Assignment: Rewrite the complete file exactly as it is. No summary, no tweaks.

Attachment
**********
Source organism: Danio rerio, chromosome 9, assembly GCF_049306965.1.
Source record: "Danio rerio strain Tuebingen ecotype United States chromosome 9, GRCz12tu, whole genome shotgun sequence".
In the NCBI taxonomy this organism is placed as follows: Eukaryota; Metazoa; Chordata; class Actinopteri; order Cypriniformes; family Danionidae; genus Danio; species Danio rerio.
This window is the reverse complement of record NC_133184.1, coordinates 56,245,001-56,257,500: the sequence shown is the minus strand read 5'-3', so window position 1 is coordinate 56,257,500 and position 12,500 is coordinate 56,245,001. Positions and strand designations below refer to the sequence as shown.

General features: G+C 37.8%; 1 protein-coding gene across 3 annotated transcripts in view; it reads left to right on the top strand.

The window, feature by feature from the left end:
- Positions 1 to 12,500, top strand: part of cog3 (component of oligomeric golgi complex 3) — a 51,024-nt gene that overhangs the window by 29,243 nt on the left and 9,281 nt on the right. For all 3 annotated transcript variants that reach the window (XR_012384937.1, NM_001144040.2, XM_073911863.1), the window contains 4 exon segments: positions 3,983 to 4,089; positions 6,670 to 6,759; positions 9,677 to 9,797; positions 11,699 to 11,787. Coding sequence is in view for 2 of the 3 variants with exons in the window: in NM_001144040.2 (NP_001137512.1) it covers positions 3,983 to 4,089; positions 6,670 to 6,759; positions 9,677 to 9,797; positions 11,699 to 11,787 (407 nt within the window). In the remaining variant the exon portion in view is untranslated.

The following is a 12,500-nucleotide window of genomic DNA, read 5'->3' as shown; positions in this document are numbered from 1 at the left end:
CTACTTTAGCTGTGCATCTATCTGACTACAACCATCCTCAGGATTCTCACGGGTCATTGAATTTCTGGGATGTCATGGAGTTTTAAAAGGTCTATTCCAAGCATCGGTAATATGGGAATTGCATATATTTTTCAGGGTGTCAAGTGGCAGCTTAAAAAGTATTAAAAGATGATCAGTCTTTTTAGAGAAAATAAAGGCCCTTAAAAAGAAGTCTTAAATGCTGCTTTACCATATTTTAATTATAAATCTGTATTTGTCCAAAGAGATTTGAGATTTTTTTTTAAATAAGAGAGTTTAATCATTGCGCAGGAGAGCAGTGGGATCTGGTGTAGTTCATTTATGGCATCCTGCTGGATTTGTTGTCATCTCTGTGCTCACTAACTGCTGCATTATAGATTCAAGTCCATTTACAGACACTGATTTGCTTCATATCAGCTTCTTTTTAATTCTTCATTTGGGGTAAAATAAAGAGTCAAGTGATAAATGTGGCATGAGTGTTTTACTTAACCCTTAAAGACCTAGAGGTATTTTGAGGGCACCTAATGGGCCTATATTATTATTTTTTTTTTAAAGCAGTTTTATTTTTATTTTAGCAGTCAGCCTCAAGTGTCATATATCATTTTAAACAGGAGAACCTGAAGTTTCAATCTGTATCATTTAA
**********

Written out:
Source organism: Danio rerio, chromosome 9, assembly GCF_049306965.1.
Source record: "Danio rerio strain Tuebingen ecotype United States chromosome 9, GRCz12tu, whole genome shotgun sequence".
In the NCBI taxonomy this organism is placed as follows: Eukaryota; Metazoa; Chordata; class Actinopteri; order Cypriniformes; family Danionidae; genus Danio; species Danio rerio.
This window is the reverse complement of record NC_133184.1, coordinates 56,245,001-56,257,500: the sequence shown is the minus strand read 5'-3', so window position 1 is coordinate 56,257,500 and position 12,500 is coordinate 56,245,001. Positions and strand designations below refer to the sequence as shown.

General features: G+C 37.8%; 1 protein-coding gene across 3 annotated transcripts in view; it reads left to right on the top strand.

The window, feature by feature from the left end:
- Positions 1 to 12,500, top strand: part of cog3 (component of oligomeric golgi complex 3) — a 51,024-nt gene that overhangs the window by 29,243 nt on the left and 9,281 nt on the right. For all 3 annotated transcript variants that reach the window (XR_012384937.1, NM_001144040.2, XM_073911863.1), the window contains 4 exon segments: positions 3,983 to 4,089; positions 6,670 to 6,759; positions 9,677 to 9,797; positions 11,699 to 11,787. Coding sequence is in view for 2 of the 3 variants with exons in the window: in NM_001144040.2 (NP_001137512.1) it covers positions 3,983 to 4,089; positions 6,670 to 6,759; positions 9,677 to 9,797; positions 11,699 to 11,787 (407 nt within the window). In the remaining variant the exon portion in view is untranslated.

The following is a 12,500-nucleotide window of genomic DNA, read 5'->3' as shown; positions in this document are numbered from 1 at the left end:
CTACTTTAGCTGTGCATCTATCTGACTACAACCATCCTCAGGATTCTCACGGGTCATTGAATTTCTGGGATGTCATGGAGTTTTAAAAGGTCTATTCCAAGCATCGGTAATATGGGAATTGCATATATTTTTCAGGGTGTCAAGTGGCAGCTTAAAAAGTATTAAAAGATGATCAGTCTTTTTAGAGAAAATAAAGGCCCTTAAAAAGAAGTCTTAAATGCTGCTTTACCATATTTTAATTATAAATCTGTATTTGTCCAAAGAGATTTGAGATTTTTTTTTAAATAAGAGAGTTTAATCATTGCGCAGGAGAGCAGTGGGATCTGGTGTAGTTCATTTATGGCATCCTGCTGGATTTGTTGTCATCTCTGTGCTCACTAACTGCTGCATTATAGATTCAAGTCCATTTACAGACACTGATTTGCTTCATATCAGCTTCTTTTTAATTCTTCATTTGGGGTAAAATAAAGAGTCAAGTGATAAATGTGGCATGAGTGTTTTACTTAACCCTTAAAGACCTAGAGGTATTTTGAGGGCACCTAATGGGCCTATATTATTATTTTTTTTTTAAAGCAGTTTTATTTTTATTTTAGCAGTCAGCCTCAAGTGTCATATATCATTTTAAACAGGAGAACCTGAAGTTTCAATCTGTATCATTTAA